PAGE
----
Embraer Claims It Hasn’t Given Up on China Talks

AINonline
October 7, 2010, 11:45 AM

Brazil’s Embraer remains in negotiations with Chinese authorities over the prospect of building E-Jets at the Harbin-Embraer plant in Harbin, China, a company spokesperson told AIN today. The spokesperson contradicted a Dow Jones report published today indicating that Embraer will close the factory in Harbin in March, following delivery of the last 50-seat ERJ-145 on backlog. “We’re still in discussions [with the Chinese],” said the spokesperson, who nevertheless acknowledged that if Embraer and the Chinese authorities do not come to terms by the time the last airplane rolls out of the factory, the joint venture would likely dissolve.

The Dow Jones article cited a report by Brazilian news agency Estado, which attributed its information to Embraer vice president of commercial aviation Paulo Cesar de Souza e Silva. According to Estado, Souza e Silva said that Brazilian president Luiz Inacio Lula da Silva wrote a letter to the Chinese government about the matter but that he received no reply.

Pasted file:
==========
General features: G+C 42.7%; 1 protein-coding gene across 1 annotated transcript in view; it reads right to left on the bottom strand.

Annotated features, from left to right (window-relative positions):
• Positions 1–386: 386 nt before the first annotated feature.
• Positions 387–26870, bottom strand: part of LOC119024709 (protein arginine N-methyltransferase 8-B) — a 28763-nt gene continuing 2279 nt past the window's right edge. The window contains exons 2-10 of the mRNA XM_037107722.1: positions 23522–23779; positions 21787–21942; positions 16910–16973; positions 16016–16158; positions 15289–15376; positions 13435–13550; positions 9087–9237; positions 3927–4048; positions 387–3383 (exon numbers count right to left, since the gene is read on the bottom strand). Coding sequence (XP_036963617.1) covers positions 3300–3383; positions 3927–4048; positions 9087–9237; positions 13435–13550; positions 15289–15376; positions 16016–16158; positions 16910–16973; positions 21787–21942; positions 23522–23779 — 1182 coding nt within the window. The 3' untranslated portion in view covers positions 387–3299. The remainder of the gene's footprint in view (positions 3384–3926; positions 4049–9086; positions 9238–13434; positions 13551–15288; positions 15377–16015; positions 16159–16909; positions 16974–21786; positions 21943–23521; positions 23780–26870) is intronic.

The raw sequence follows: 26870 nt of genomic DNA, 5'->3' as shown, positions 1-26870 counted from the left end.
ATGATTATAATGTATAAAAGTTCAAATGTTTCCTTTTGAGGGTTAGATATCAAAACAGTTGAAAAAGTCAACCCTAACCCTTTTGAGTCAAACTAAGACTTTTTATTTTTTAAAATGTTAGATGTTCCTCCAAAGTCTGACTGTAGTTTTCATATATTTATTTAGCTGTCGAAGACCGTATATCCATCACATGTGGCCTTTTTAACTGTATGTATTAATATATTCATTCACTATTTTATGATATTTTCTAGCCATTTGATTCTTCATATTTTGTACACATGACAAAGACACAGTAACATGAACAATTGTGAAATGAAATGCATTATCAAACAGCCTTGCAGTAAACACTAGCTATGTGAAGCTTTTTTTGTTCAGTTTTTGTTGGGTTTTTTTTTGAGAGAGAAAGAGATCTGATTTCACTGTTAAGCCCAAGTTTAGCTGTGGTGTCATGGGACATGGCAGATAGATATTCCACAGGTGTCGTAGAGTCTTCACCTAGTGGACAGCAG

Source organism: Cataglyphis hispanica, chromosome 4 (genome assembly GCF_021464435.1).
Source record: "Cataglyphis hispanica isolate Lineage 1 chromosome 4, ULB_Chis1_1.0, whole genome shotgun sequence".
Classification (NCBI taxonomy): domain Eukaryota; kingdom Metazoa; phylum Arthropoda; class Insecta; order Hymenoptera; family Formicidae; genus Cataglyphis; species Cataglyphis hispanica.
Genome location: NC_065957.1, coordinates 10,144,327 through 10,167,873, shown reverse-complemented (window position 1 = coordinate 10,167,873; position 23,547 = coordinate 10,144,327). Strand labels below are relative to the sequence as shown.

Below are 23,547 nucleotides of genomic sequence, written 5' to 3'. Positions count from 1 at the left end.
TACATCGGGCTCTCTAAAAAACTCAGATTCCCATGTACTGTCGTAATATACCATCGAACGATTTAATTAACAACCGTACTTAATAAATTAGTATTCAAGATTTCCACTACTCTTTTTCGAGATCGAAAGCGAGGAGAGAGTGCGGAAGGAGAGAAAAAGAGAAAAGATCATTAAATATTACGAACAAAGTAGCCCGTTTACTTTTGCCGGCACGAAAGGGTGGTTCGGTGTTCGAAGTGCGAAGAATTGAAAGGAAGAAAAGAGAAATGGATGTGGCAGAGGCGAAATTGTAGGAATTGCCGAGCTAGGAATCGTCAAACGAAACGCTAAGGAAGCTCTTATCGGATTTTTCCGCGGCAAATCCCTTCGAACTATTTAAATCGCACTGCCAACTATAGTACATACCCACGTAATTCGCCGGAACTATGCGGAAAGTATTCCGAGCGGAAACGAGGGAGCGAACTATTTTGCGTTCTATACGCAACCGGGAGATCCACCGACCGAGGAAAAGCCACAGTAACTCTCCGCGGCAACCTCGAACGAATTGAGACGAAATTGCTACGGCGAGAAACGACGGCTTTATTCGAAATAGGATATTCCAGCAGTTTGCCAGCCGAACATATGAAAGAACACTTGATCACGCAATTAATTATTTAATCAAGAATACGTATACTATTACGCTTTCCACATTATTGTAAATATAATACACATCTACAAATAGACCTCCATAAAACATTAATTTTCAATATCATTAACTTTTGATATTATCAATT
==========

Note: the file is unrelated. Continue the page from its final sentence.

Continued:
Last winter Embraer had given itself until the middle of this year to reach an agreement with its Chinese partners about adapting its assembly line in Harbin to build 70- to 110-seat E-Jets. “We think by mid-2010, that would be the deadline to start the implementation of the new tooling and training of people or [head in] a new direction,” Embraer executive vice president for new airline market programs Mauro Kern told AIN early this year. Although the Embraer executive mentioned “other possibilities,” he chose not to name them.

Since then, Embraer has said little about the negotiations and has declined several requests for interviews on the subject.

All signs point to an anemic or non-existent market for Harbin-Embraer ERJ-145s after the joint venture builds its last 50-seat jet next year. As the rate of 50-seat jet retirements continues to accelerate in North America and Europe, a robust supply of used airplanes appears likely to satisfy any demand that exists for the relatively fuel-thirsty jets in the rest of the world, including China.

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